U.S. Marine Corps rules out robotic dog, mule


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The U.S. Marine Corps has decided its Legged Squad Support System, or LS3, also known as the “robotic mule,” is too loud to use on the battlefield.
The Marines began testing the robotic mule in a series of training events in September, although officials at the Defense Advanced Research Projects Agency said the gas-powered quadruped would likely never see actual combat.
The robot was used to carry equipment, lightening the load for troops on the field. Testing events included simulations in forests, open fields and urban environments, where the robot was able to carry over 400 pounds of equipment.
While the project has received praise from testers and participants, officials ultimately
decided the robot was too loud, and could pose danger to Marines by giving away their position to the enemy.
“As Marines were using it, there was the challenge of seeing the potential possibility because of the limitations of the robot itself,” Marine Corps Warfighting Lab spokesman told Military.com. “They took it as it was: a loud robot that’s going to give away their position.”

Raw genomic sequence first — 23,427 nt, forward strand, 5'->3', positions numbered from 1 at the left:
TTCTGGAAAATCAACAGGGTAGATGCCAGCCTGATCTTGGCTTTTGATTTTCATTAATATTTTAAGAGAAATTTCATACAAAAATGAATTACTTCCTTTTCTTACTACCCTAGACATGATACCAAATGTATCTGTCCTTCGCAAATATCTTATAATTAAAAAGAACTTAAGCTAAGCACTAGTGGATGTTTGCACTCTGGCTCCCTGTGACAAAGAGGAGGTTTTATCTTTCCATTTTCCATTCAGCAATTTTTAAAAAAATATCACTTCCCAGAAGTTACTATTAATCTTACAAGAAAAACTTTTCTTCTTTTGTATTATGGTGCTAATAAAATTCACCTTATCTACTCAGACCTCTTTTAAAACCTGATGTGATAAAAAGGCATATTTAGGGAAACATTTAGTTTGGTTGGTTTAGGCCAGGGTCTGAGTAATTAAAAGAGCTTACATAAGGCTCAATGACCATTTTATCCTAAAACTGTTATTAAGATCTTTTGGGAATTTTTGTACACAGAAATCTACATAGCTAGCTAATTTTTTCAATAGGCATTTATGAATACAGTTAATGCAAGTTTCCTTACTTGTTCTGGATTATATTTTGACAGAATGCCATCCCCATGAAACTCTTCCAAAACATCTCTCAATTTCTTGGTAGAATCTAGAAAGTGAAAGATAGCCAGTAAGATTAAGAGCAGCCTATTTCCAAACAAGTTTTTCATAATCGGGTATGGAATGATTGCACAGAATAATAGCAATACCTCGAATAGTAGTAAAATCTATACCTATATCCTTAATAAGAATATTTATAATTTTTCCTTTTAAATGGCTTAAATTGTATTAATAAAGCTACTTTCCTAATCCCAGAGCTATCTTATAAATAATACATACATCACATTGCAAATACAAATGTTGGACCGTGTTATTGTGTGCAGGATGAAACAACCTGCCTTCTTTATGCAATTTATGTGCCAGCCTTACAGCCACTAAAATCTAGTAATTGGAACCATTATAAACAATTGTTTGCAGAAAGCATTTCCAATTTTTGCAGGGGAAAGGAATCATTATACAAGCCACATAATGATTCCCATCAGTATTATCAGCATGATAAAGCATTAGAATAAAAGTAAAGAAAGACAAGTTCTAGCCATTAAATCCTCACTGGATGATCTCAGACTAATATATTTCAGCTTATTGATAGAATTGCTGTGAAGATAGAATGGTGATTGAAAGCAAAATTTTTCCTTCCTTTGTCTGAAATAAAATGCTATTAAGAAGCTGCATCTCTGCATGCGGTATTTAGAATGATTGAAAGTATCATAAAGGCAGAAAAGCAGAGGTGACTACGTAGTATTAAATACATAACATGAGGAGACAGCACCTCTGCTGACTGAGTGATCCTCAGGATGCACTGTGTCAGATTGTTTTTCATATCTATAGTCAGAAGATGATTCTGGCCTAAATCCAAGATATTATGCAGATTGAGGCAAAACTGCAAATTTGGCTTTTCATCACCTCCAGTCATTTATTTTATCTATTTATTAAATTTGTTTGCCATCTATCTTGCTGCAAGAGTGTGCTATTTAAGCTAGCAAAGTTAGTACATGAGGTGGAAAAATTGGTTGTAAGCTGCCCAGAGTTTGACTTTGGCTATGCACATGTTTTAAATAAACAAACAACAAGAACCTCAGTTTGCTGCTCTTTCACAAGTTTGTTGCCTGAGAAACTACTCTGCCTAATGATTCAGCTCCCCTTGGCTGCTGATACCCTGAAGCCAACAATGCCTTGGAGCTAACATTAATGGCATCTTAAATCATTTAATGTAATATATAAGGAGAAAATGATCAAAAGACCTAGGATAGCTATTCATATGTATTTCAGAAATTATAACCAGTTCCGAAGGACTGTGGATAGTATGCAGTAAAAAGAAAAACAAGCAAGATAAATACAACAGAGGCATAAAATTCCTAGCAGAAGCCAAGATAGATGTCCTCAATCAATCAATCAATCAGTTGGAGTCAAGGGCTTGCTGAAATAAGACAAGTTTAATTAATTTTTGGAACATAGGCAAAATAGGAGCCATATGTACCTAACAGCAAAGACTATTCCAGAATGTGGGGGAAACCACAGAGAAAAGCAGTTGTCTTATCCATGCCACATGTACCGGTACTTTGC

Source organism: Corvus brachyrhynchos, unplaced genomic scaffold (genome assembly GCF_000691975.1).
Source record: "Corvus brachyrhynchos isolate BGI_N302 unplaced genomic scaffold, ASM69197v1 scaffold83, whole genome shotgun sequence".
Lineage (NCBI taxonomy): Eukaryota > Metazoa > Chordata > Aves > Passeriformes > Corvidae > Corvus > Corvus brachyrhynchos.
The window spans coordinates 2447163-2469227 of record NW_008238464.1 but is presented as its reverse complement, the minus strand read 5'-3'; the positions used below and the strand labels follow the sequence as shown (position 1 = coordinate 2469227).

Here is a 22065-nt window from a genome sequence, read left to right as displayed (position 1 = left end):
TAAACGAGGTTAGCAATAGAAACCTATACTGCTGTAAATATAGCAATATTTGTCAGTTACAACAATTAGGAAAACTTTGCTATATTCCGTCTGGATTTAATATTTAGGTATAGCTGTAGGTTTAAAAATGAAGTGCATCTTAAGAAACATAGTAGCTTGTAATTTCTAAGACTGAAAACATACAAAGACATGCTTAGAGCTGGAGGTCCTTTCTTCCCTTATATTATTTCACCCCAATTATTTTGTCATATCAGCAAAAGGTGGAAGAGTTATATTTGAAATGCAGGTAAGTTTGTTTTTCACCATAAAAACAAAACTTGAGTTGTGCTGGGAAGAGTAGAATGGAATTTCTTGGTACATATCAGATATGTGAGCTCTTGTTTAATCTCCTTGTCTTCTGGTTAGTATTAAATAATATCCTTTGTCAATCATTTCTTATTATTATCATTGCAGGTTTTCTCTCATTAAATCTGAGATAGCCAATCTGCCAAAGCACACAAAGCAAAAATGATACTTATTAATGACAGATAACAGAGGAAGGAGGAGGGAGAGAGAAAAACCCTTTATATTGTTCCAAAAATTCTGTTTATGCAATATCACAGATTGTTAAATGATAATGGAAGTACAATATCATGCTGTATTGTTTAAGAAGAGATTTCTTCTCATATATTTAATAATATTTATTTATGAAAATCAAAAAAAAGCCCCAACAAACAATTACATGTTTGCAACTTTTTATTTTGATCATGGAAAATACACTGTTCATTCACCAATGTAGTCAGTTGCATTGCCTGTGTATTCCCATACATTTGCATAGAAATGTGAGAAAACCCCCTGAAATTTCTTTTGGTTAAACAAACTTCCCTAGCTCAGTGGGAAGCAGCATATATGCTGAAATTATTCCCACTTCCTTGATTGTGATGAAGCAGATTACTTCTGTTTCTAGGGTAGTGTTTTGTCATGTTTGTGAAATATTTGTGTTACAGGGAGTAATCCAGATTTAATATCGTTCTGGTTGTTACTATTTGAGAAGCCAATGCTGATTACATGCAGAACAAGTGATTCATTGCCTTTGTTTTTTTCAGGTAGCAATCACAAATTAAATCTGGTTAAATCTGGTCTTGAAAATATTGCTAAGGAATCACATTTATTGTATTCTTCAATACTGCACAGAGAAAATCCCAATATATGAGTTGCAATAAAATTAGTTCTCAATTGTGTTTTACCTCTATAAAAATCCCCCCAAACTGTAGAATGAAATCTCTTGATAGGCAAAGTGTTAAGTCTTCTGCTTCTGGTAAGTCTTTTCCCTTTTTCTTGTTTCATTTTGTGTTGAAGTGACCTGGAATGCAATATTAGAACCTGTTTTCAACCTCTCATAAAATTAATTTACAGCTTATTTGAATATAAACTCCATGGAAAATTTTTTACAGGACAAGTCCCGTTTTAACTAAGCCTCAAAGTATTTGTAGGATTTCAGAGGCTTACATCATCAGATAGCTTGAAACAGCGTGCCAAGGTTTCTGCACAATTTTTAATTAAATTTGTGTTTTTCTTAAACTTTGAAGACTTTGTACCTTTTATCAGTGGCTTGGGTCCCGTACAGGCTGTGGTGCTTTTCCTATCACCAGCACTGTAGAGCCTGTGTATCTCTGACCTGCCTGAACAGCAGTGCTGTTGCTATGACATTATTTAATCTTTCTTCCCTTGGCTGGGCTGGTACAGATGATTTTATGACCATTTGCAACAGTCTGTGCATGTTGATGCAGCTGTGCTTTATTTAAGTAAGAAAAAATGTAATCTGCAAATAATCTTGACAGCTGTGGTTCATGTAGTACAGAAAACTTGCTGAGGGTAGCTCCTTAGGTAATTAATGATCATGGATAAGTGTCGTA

Aside from the noise, testers faced additional challenges, including repairing the device and attempting to integrate it into a Marine patrol unit.
A second, smaller robotic quadruped, dubbed Spot, produced less noise, however the adjustments resulted in a much lower carrying capacity.
The LS3 mule and Spot were the result of a $32 million contract signed between DARPA and Boston Dynamics, a subsidiary of Google, in 2010. An additional $10 million contract followed to support testing with the Marine Corps.